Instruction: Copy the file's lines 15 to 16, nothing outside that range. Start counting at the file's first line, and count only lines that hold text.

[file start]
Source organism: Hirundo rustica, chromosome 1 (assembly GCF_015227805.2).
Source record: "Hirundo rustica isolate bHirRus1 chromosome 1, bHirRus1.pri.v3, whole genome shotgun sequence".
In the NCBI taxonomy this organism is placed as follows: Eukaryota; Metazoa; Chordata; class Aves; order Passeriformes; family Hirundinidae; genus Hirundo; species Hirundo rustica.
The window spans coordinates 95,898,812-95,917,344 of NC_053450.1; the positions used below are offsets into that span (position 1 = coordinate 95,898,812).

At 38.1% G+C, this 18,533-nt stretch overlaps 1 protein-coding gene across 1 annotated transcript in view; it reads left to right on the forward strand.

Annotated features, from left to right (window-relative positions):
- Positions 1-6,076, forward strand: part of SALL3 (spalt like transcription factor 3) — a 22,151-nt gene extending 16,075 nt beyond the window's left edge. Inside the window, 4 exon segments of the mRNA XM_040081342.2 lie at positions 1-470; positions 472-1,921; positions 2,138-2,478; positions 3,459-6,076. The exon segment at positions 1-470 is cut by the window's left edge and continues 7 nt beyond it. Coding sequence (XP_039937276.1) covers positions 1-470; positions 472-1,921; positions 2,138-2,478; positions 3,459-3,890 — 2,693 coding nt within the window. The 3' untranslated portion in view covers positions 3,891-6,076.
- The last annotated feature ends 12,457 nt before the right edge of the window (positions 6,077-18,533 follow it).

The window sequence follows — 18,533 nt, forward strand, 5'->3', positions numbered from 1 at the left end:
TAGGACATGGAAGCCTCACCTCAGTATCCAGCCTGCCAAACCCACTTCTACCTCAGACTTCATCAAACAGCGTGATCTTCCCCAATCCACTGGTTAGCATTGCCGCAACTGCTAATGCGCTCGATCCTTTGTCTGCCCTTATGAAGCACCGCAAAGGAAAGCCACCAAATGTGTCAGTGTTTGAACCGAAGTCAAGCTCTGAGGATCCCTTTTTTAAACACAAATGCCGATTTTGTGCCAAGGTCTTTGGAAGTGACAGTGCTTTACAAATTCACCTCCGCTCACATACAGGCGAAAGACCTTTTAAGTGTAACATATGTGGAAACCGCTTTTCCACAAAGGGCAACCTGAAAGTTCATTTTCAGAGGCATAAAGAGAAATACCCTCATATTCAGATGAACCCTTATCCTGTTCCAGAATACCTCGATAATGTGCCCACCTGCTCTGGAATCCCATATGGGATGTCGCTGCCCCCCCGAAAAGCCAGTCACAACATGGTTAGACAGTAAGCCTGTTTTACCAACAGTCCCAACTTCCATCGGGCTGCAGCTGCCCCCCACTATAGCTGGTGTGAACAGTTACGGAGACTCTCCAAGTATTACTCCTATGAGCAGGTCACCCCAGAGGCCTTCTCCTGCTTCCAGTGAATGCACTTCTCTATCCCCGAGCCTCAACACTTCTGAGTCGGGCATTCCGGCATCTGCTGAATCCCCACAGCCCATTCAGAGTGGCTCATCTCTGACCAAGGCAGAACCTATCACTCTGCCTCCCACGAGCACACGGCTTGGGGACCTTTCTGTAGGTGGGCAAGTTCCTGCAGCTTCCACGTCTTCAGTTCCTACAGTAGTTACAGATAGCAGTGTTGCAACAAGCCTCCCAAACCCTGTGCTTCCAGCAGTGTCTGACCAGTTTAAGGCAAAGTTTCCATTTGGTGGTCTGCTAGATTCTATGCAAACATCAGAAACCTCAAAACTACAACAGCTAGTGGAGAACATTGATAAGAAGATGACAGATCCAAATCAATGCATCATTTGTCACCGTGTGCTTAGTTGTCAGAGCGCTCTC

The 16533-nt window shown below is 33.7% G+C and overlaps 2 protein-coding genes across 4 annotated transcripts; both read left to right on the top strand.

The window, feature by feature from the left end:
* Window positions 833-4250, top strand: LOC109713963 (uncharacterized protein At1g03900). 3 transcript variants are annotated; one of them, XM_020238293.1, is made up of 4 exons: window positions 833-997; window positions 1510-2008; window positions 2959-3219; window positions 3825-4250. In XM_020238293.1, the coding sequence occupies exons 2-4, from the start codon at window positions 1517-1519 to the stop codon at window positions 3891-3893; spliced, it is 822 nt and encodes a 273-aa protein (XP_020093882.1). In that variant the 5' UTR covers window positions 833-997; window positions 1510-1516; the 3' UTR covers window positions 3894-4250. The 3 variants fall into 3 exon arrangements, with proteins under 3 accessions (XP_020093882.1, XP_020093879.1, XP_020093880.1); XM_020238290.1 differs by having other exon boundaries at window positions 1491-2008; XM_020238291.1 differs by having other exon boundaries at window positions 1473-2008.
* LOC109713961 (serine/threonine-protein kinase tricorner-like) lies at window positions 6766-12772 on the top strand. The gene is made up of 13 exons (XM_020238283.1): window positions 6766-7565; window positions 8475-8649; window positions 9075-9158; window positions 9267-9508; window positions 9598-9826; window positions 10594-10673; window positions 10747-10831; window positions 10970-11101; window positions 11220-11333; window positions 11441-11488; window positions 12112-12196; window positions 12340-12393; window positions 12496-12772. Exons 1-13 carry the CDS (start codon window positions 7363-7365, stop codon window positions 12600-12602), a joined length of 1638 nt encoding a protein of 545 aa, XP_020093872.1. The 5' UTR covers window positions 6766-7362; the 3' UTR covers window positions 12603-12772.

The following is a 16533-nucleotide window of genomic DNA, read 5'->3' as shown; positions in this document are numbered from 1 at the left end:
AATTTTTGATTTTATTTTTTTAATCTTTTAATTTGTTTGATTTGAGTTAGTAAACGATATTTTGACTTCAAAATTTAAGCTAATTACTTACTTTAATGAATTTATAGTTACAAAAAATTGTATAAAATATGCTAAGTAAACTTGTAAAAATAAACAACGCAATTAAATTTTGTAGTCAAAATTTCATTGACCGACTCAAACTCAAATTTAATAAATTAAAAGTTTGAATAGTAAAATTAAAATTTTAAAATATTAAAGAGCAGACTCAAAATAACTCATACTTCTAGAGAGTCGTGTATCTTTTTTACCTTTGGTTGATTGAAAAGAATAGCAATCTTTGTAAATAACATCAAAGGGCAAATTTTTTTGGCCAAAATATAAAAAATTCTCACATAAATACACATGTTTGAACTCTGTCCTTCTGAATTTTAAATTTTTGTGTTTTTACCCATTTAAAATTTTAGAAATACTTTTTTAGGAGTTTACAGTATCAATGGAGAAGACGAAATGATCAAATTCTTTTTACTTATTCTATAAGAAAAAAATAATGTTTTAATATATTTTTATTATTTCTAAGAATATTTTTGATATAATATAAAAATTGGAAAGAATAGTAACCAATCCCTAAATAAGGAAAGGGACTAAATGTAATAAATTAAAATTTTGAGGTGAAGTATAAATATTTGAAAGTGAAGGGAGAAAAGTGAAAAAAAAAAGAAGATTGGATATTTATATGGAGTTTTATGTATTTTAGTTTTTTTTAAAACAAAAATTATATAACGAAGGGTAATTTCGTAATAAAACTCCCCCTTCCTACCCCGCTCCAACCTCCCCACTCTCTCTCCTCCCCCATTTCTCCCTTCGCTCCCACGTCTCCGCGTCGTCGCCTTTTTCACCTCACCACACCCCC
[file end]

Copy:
The following is a 16533-nucleotide window of genomic DNA, read 5'->3' as shown; positions in this document are numbered from 1 at the left end:
AATTTTTGATTTTATTTTTTTAATCTTTTAATTTGTTTGATTTGAGTTAGTAAACGATATTTTGACTTCAAAATTTAAGCTAATTACTTACTTTAATGAATTTATAGTTACAAAAAATTGTATAAAATATGCTAAGTAAACTTGTAAAAATAAACAACGCAATTAAATTTTGTAGTCAAAATTTCATTGACCGACTCAAACTCAAATTTAATAAATTAAAAGTTTGAATAGTAAAATTAAAATTTTAAAATATTAAAGAGCAGACTCAAAATAACTCATACTTCTAGAGAGTCGTGTATCTTTTTTACCTTTGGTTGATTGAAAAGAATAGCAATCTTTGTAAATAACATCAAAGGGCAAATTTTTTTGGCCAAAATATAAAAAATTCTCACATAAATACACATGTTTGAACTCTGTCCTTCTGAATTTTAAATTTTTGTGTTTTTACCCATTTAAAATTTTAGAAATACTTTTTTAGGAGTTTACAGTATCAATGGAGAAGACGAAATGATCAAATTCTTTTTACTTATTCTATAAGAAAAAAATAATGTTTTAATATATTTTTATTATTTCTAAGAATATTTTTGATATAATATAAAAATTGGAAAGAATAGTAACCAATCCCTAAATAAGGAAAGGGACTAAATGTAATAAATTAAAATTTTGAGGTGAAGTATAAATATTTGAAAGTGAAGGGAGAAAAGTGAAAAAAAAAAGAAGATTGGATATTTATATGGAGTTTTATGTATTTTAGTTTTTTTTAAAACAAAAATTATATAACGAAGGGTAATTTCGTAATAAAACTCCCCCTTCCTACCCCGCTCCAACCTCCCCACTCTCTCTCCTCCCCCATTTCTCCCTTCGCTCCCACGTCTCCGCGTCGTCGCCTTTTTCACCTCACCACACCCCC